Does a monetary incentive improve the response to a postal questionnaire in a randomised controlled trial? The MINT incentive study.
Gates S., Williams MA., Withers E., Williamson E., Mt-Isa S., Lamb SE.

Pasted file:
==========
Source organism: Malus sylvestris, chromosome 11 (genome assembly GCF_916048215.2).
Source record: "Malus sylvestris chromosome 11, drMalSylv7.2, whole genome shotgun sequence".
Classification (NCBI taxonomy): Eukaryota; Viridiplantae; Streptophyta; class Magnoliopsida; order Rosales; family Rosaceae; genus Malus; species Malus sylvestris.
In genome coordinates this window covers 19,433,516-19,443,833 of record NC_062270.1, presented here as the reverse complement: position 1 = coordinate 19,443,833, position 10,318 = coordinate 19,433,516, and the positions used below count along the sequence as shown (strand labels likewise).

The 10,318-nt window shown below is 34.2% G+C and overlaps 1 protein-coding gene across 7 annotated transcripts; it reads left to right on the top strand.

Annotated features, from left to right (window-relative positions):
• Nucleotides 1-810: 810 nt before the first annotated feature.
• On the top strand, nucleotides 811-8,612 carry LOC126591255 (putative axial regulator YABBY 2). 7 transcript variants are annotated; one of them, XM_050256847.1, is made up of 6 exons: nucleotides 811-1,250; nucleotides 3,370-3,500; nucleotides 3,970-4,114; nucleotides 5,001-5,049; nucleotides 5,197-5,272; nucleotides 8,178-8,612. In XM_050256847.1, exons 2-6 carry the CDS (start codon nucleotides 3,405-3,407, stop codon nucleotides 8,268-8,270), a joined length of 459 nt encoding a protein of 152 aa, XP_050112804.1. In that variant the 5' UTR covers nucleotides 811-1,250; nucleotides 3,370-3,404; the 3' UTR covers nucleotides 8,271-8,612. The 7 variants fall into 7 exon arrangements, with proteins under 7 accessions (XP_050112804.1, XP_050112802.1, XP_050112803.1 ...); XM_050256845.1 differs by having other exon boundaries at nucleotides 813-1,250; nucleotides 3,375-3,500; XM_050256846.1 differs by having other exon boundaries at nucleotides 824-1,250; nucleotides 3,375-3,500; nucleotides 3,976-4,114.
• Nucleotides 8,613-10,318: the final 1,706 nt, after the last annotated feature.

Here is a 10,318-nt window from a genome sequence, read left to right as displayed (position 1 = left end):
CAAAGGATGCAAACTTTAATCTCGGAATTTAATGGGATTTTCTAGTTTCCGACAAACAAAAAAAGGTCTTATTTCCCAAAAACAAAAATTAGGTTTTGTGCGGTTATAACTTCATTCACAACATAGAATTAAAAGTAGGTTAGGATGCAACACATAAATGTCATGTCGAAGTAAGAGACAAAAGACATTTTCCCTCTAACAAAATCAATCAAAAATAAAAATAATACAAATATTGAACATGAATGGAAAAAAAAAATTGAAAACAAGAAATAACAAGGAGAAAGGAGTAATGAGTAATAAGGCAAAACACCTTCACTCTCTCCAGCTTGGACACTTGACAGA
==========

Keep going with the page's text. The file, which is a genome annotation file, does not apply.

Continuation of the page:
Sending a monetary incentive with postal questionnaires has been found to improve the proportion of responders, in research in non-healthcare settings. However, there is little research on use of incentives to improve follow-up rates in clinical trials, and existing studies are inconclusive. We conducted a randomised trial among participants in the Managing Injuries of the Neck Trial (MINT) to investigate the effects on the proportion of questionnaires returned and overall non-response of sending a 5 pounds gift voucher with a follow-up questionnaire.Participants in MINT were randomised to receive either: (a) a 5 POUNDSgift voucher (incentive group) or (b) no gift voucher (no incentive group), with their 4 month or 8 month follow-up questionnaire. We recorded, for each group, the number of questionnaires returned, the number returned without any chasing from the study office, the overall number of non-responders (after all chasing efforts by the study office), and the costs of following up each group.2144 participants were randomised, 1070 to the incentive group and 1074 to the no incentive group. The proportion of questionnaires returned (RR 1.10 (95% CI 1.05, 1.16)) and the proportion returned without chasing (RR 1.14 (95% CI 1.05, 1.24) were higher in the incentive group, and the overall non-response rate was lower (RR 0.68 (95% CI 0.53, 0.87)). Adjustment for injury severity and hospital of recruitment to MINT made no difference to these results, and there were no differences in results between the 4-month and 8-month follow up questionnaires. Analysis of costs suggested a cost of 67.29 POUNDS per additional questionnaire returned.Monetary incentives may be an effective way to increase the proportion of postal questionnaires returned and minimise loss to follow-up in clinical trials.ISRCTN61305297.